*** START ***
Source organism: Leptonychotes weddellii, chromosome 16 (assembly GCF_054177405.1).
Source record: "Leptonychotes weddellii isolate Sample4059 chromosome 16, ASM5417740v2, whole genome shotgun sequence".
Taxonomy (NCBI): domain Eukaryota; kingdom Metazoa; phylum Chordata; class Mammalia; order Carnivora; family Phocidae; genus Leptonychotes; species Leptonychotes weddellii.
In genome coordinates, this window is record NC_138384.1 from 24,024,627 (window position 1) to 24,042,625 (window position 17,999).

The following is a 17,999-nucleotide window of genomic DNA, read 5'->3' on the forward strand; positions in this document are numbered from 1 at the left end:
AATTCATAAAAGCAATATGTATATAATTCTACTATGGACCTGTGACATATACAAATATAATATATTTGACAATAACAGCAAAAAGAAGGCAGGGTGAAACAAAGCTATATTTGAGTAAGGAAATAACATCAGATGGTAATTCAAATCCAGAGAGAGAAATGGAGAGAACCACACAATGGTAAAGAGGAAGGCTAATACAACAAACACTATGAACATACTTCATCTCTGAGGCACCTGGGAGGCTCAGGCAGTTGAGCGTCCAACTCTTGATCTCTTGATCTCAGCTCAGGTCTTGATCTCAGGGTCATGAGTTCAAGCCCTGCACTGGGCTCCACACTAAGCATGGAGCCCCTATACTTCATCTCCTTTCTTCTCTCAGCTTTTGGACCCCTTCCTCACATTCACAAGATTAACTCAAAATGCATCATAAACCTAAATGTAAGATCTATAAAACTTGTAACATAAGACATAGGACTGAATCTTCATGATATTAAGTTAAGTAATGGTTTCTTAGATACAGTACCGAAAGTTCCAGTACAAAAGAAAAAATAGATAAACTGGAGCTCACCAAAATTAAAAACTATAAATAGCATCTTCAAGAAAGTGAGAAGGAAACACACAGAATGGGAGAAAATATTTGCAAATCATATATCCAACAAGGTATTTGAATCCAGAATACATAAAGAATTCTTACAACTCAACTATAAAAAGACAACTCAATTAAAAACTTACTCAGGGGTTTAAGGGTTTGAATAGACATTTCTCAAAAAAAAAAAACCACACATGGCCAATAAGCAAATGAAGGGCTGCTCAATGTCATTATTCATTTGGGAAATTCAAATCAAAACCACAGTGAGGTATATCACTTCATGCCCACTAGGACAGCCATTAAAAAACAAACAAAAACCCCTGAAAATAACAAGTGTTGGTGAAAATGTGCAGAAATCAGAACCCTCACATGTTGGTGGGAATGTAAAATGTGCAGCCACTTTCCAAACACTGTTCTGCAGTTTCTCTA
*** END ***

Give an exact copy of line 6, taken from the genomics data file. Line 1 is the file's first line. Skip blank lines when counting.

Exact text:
AATTCATAAAAGCAATATGTATATAATTCTACTATGGACCTGTGACATATACAAATATAATATATTTGACAATAACAGCAAAAAGAAGGCAGGGTGAAACAAAGCTATATTTGAGTAAGGAAATAACATCAGATGGTAATTCAAATCCAGAGAGAGAAATGGAGAGAACCACACAATGGTAAAGAGGAAGGCTAATACAACAAACACTATGAACATACTTCATCTCTGAGGCACCTGGGAGGCTCAGGCAGTTGAGCGTCCAACTCTTGATCTCTTGATCTCAGCTCAGGTCTTGATCTCAGGGTCATGAGTTCAAGCCCTGCACTGGGCTCCACACTAAGCATGGAGCCCCTATACTTCATCTCCTTTCTTCTCTCAGCTTTTGGACCCCTTCCTCACATTCACAAGATTAACTCAAAATGCATCATAAACCTAAATGTAAGATCTATAAAACTTGTAACATAAGACATAGGACTGAATCTTCATGATATTAAGTTAAGTAATGGTTTCTTAGATACAGTACCGAAAGTTCCAGTACAAAAGAAAAAATAGATAAACTGGAGCTCACCAAAATTAAAAACTATAAATAGCATCTTCAAGAAAGTGAGAAGGAAACACACAGAATGGGAGAAAATATTTGCAAATCATATATCCAACAAGGTATTTGAATCCAGAATACATAAAGAATTCTTACAACTCAACTATAAAAAGACAACTCAATTAAAAACTTACTCAGGGGTTTAAGGGTTTGAATAGACATTTCTCAAAAAAAAAAAACCACACATGGCCAATAAGCAAATGAAGGGCTGCTCAATGTCATTATTCATTTGGGAAATTCAAATCAAAACCACAGTGAGGTATATCACTTCATGCCCACTAGGACAGCCATTAAAAAACAAACAAAAACCCCTGAAAATAACAAGTGTTGGTGAAAATGTGCAGAAATCAGAACCCTCACATGTTGGTGGGAATGTAAAATGTGCAGCCACTTTCCAAACACTGTTCTGCAGTTTCTCTA